Ask a group of millennials to name a classic romantic film from the modern era and nine out of ten will say “The Notebook,” which turns 15 this week. Despite what you’re about to read, the truth is that great cinematic romances are few and far between, particularly in the past few decades, so it’s of little wonder that the generation starved of great on-screen loves regards “The Notebook” so highly.
Based on the Nicolas Sparks novel of the same name, the film leapt into the heart of America in June of 2004, filling the screen with saccharine scenes of childhood crushes, forbidden love, grand romantic gestures, and narrowly avoided tragedies. It had all the makings of a movie for the ages and wormed its way into everyone’s memory bank as one of the great cinematic love stories.
Viewers cooed over Ryan Gosling’s unassuming, romantic good-guy lead as Noah and Rachel McAdams’ clever charm as Allie. Matched by late-in-life performances from icons James Garner and Gena Rowlands, “The Notebook” told the story of a lifelong, head-over-heels love that was cruelly interrupted by various villains and events that didn’t regard the power of the romance. The film successfully pulled at the heartstrings of millions who clamored to see a muscle-bound Gosling passionately kissing McAdams in a rain storm.
Age was not kind to the main characters and their love. Sadly, age has not done the film itself any favors over the past 15 years either. The flash of Gosling’s aw-shucks smile and McAdams’s southern belle confidence has worn away with time, revealing the true nature of “The Notebook.” It’s just not very good.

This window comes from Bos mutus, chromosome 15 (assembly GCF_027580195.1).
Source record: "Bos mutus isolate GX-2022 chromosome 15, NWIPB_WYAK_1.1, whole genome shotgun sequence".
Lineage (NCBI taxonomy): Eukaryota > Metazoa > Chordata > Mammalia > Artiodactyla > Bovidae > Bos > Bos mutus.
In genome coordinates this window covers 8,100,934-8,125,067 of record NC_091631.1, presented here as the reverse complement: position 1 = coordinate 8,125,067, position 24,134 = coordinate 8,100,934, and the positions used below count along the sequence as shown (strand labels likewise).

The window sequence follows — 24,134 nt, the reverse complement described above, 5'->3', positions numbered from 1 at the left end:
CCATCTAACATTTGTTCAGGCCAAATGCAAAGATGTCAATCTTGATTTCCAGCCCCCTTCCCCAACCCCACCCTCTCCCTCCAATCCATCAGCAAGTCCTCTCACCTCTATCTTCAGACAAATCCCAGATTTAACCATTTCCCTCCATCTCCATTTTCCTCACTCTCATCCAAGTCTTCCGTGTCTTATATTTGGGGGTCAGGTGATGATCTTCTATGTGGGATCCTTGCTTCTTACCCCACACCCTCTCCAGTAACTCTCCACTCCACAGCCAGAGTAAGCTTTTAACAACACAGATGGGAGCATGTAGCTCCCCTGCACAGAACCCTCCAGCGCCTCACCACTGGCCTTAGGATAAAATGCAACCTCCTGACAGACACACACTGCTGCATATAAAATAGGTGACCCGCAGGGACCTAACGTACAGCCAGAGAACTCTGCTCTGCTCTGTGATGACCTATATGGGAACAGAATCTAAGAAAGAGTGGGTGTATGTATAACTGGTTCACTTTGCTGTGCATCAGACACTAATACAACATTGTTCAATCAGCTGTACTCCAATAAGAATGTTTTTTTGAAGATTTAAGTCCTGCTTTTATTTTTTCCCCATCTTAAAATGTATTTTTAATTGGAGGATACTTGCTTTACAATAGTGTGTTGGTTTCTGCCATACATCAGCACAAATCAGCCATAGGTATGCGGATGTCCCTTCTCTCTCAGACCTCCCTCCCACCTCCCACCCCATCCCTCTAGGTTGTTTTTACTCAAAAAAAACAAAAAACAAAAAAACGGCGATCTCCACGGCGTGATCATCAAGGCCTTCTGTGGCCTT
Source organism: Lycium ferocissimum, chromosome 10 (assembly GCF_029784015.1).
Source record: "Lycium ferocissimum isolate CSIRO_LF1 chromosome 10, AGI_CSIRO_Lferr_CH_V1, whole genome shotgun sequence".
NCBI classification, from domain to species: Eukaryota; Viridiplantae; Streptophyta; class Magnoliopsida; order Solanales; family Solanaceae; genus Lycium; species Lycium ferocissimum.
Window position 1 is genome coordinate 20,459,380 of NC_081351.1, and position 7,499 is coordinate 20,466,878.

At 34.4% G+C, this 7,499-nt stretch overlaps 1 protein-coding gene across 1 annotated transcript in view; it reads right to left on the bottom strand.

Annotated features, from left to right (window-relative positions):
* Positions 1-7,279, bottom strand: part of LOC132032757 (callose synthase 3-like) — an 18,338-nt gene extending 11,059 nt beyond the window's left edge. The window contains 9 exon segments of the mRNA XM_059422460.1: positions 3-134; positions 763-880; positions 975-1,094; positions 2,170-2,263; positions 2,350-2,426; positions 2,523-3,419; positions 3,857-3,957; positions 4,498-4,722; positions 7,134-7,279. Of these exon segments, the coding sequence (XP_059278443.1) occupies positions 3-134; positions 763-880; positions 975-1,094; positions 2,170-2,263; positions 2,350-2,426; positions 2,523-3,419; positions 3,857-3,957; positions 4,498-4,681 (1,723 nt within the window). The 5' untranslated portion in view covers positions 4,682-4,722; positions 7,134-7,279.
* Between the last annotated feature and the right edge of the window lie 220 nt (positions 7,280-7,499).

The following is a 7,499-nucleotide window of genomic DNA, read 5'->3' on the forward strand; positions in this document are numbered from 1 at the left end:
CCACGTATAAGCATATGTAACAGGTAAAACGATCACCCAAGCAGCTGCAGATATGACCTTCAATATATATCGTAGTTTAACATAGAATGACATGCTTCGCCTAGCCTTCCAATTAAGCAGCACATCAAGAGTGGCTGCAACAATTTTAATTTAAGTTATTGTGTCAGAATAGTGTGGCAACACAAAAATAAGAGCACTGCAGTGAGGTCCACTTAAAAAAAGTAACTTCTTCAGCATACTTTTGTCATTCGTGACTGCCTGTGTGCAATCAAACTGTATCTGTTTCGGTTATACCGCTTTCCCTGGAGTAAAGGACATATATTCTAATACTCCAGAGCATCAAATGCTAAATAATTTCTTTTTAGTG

Peel away Gosling’s charm and you are left a hollow performance that relies heavily on the actor’s good looks which, frankly, are overshadowed by Gosling’s current appearance. McAdams, a Canadian actress, tried her best to convince the audience with her southern accent but the performance was, at best, distractingly bad.
The script leaned hard on big moments and dramatic pauses, doing very little to build complexity into the characters and their lives. The love story portrayed two people so wildly obsessed with each other that it would and should be impossible for anyone to truly relate to them. The motivations were so full of wild, pubescent fantasy that it would be more apt to compare the story to Jonas Brothers fan fiction written by a 13-year-old than to a classic film like “Casablanca” or even “Dirty Dancing.”
Then there’s the ending. (Spoilers ahead, for those who somehow haven’t seen this movie.) Garner and Rowlands, both at the end of their careers and with more awards and glory than they could ever have dreamed, do their level best to inject life into the story of an elderly couple about to die, but the script simply didn’t live up to the older actors’ legendary status.
The film’s attempt to surprise the audience with a late reveal of their identity as elderly Noah and Allie was emotionally manipulative at best, but felt more like a cheap attempt to evoke tears from an audience they had cooed and molded with a dramatic score and loud proclamations of love for the previous 90 minutes.
Unlike some other films that age poorly, “The Notebook” isn’t a movie that deserves criticism for a clumsy attempt at a political message, it didn’t star an actor who has since fallen from grace, and it managed to steer clear of modern thought police landmines that have blown several older films out of the water. It was just guilty of being a bad movie that didn’t get any better with time.
For the past 15 years, I’ve listened and not judged when reasonable fans of film and romance offered their glowing opinions of “The Notebook.” But on this landmark anniversary, I’ve chosen to break my silence. “The Notebook” is a bad movie, and it always has been.